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The 100% New Mexico initiative is the centerpiece of the Anna, Age Eight Institute’s programming. It was developed by institute co-directors Katherine Ortega Courtney, PhD and Dominic Cappello who are the co-authors of Anna, Age Eight and 100% Community.

Anna, Age Eight: The data-driven prevention of childhood trauma and maltreatment guides communities in addressing epidemic rates of adverse childhood experiences (ACEs) that occur in the home and social adversity that families face outside their door. The book also addresses the role of schools in preventing adverse childhood experiences (ACEs) and trauma.

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100% Community: Ensuring 10 vital services for surviving and thriving is the blueprint that 100% New Mexico initiative participants are using to assess barriers to vital service and build a countywide system of care that includes timely access to vital services. The book details how we collaborate to build the services in each county. One of the ten vital services would be a fully-resourced community school.

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The 100% New Mexico initiative is working, county by county, to ensure the ten vital services for surviving and thriving. Our children, students and families can only struggle without these services shown to increase health, safety and resilience for residents of all ages. The initiative aligns the local work of county and city leaders committed to health equity and racial justice.

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Adverse childhood experiences (ACEs) are ten forms of adversity, abuse and neglect that children endure in the home. As we begin, we wish to point out as many as a fourth to half our students are enduring the ten ACEs. Even those students who may be fortunate enough to score a 0 on the ten-question ACEs survey navigate a homelife, school and community of those with much higher scores.

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The impact of ACEs does not stay in the home. Almost all our costly health and social challenges can be traced back to ACEs, trauma and the ways people cope with damaged families. Adults with untreated trauma due to ACEs can struggle to learn, parent, work and become a contributing member of the community.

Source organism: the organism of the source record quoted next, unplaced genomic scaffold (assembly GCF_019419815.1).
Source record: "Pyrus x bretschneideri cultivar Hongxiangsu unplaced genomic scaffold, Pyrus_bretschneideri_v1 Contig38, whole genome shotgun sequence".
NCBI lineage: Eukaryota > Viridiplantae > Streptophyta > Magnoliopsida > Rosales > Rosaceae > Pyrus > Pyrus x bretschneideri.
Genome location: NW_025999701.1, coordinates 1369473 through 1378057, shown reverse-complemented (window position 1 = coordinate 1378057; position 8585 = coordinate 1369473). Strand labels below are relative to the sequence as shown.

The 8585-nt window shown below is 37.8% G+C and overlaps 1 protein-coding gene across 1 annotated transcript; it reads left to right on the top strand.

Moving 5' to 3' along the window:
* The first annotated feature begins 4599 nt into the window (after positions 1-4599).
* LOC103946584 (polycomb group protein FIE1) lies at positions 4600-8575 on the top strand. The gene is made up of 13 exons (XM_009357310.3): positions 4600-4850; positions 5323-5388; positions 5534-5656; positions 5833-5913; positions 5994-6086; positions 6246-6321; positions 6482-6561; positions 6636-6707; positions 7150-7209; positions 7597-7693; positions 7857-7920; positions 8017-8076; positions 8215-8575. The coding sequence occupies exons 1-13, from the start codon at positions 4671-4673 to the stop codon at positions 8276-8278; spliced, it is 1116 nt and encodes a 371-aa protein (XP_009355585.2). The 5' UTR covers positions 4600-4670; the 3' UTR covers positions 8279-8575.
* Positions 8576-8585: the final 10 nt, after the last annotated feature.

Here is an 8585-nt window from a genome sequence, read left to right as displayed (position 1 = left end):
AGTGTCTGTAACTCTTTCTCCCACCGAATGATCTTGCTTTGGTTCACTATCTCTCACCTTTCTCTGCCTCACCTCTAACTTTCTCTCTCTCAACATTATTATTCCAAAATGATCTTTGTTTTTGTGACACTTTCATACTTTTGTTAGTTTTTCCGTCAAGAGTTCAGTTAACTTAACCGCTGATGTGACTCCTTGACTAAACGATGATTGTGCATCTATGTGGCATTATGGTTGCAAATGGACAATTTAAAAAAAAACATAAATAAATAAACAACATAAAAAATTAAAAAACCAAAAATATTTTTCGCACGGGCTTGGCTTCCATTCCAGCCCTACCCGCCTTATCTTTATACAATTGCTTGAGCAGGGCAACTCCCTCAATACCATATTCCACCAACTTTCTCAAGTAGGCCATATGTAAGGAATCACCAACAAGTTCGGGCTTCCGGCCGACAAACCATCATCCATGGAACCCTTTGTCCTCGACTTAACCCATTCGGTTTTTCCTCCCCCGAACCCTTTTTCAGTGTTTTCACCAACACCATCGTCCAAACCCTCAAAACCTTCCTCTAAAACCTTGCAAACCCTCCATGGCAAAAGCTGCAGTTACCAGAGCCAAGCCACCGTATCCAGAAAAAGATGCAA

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Social adversity arrives once one steps outside their door. Adversity in the form of service barriers, discimination, lack of access to the internet and living in areas without good paying jobs can diminish the lives of children, students, parents, caregiving grandparents and all county residents.

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Our initiative is guided by a “Framework for Change.” In our “Framework for Change” action is the “D” part of the four-phase continuous quality improvement process. Action, including fundraising, is all part of the change process that leads us to “E” and engagement. This means leadership and a local movement committed to our desired result: 100% of our kids and families thrive.

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The county initiative teams are building and strengthening relationships with a variety of partners on the state, county and city levels. The partners are key to securing funding and support for local 100% New Mexico projects.

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Change agents work on our three key strategies: 1) creating a 100% Family Center which is a “one-stop shop” and central hub for ten vital services, 2) making every school a fully-resourced community school which serves as a service hub with ten services, and 3) ensuring internet access across the county to make web-based services and supports a reality.

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REFLECTION QUESTION: As you think about the problems and solutions presented in the initiative overview, take a few moments to reflect on what challenges you see associated with the initiative.